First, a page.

Like Emanuel, the Branch church was holding its weekly Bible study that night.
The Bible study at Branch AME had been canceled that night, the church's Rev. Rufus Berry told the Post and Courier newspaper. His GPS device deactivated for approximately two to three minutes, which is consistent with stopping the vehicle, according to prosecutors. Even if the gathering hadn't been canceled, it would've been over by the time Roof arrived, he said.
Roof's legal team sought to keep the Branch AME information out of his trial, noting in documents of their own that the church - one of more than 500 AME congregations in SC - was merely near his route from Charleston to North Carolina and that the government had no evidence Roof had planned an attack there. He is now being held at the Charleston County jail while he awaits a state trial on murder charges stemming from the attack. But Berry told the Charleston newspaper that he was unsettled by the news.
Global Positioning System data revealed Roof's itinerary to investigators, court records not presented in the trial showed, according to ABC News.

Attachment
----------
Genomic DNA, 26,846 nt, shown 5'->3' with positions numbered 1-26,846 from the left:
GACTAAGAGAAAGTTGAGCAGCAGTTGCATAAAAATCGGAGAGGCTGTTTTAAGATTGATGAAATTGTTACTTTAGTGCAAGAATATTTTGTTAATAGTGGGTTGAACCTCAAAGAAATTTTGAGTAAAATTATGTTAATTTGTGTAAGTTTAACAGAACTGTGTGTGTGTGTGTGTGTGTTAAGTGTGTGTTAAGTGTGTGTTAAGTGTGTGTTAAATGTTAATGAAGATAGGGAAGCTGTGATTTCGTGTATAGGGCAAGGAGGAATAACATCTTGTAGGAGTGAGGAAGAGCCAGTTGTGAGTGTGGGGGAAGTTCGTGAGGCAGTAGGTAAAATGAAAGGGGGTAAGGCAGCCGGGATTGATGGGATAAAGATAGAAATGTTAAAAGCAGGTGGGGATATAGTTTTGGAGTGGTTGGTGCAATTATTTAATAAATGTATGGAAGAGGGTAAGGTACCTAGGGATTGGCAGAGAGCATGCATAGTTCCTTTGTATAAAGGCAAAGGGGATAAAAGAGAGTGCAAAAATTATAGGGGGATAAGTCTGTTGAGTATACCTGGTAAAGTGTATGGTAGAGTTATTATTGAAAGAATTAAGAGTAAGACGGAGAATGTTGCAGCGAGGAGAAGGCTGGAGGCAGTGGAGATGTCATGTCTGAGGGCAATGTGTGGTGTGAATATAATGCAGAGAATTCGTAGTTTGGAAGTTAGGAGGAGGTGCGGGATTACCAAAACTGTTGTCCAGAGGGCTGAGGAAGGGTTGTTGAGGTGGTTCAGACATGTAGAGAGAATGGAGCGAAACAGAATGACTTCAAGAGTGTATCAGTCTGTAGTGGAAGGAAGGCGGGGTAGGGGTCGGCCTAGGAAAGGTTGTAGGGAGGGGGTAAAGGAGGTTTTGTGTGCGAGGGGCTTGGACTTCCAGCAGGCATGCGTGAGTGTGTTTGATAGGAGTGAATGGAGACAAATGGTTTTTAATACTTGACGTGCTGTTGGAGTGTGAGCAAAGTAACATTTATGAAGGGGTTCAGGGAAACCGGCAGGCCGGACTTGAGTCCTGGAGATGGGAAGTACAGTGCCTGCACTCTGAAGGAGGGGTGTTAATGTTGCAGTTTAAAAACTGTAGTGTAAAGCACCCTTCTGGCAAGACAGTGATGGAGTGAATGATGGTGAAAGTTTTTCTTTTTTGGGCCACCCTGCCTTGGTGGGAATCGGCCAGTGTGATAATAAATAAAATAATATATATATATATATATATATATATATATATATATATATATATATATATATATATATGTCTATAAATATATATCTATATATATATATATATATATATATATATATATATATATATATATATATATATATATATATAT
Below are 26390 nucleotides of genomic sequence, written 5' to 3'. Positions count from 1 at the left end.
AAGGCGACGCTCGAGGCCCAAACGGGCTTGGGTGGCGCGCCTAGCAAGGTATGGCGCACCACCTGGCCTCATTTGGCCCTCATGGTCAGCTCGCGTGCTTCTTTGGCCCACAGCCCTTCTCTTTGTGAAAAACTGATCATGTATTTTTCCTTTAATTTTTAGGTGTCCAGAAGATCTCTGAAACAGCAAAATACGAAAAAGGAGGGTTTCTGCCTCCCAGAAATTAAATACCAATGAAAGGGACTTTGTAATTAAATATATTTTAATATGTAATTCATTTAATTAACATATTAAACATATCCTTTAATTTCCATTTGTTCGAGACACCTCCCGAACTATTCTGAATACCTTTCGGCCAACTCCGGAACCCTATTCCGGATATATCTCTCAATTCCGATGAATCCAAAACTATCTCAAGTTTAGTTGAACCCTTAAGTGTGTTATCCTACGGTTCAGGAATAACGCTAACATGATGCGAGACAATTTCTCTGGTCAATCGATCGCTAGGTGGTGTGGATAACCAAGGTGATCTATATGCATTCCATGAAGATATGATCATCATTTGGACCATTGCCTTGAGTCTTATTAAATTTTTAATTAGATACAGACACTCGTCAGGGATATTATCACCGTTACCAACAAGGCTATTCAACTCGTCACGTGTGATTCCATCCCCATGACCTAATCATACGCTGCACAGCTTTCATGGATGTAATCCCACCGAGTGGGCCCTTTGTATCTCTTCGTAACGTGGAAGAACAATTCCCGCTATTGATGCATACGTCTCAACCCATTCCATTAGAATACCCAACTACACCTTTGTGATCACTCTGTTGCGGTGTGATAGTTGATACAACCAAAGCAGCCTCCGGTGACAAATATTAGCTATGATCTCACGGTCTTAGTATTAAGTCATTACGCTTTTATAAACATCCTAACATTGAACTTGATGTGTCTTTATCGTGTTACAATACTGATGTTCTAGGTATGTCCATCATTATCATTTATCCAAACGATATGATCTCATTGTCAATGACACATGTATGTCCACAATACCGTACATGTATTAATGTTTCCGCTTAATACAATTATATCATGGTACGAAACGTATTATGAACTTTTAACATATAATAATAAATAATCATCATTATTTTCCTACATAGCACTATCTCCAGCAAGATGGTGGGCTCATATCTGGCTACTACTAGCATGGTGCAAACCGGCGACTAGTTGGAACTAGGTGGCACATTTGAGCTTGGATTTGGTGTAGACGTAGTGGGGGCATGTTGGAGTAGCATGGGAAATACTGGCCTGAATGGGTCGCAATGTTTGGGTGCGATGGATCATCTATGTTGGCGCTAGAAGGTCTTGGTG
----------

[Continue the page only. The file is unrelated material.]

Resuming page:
British parliament debates Trump visit
The government insists the US President's trip will go ahead - despite nearly two million people signing a petition against it. All petitions with more than 100,000 signatures are eligible for debate in parliament - but not a binding vote.
In the motion, Roof's attorneys argued his case happened entirely in SC and involved only "incidental and everyday use" of areas affected by the commerce clause, like the internet or purchases from another state.
Prosecutors argue that this shows Roof was contemplating another attack, but defense attorneys have said there is no evidence of this.
The GPS data was not presented during his trial.
In December, a jury convicted Roof of 33 federal charges for killing nine Bible study goers in cold blood as they prayed. He is the first person to get the death penalty for a federal hate crime.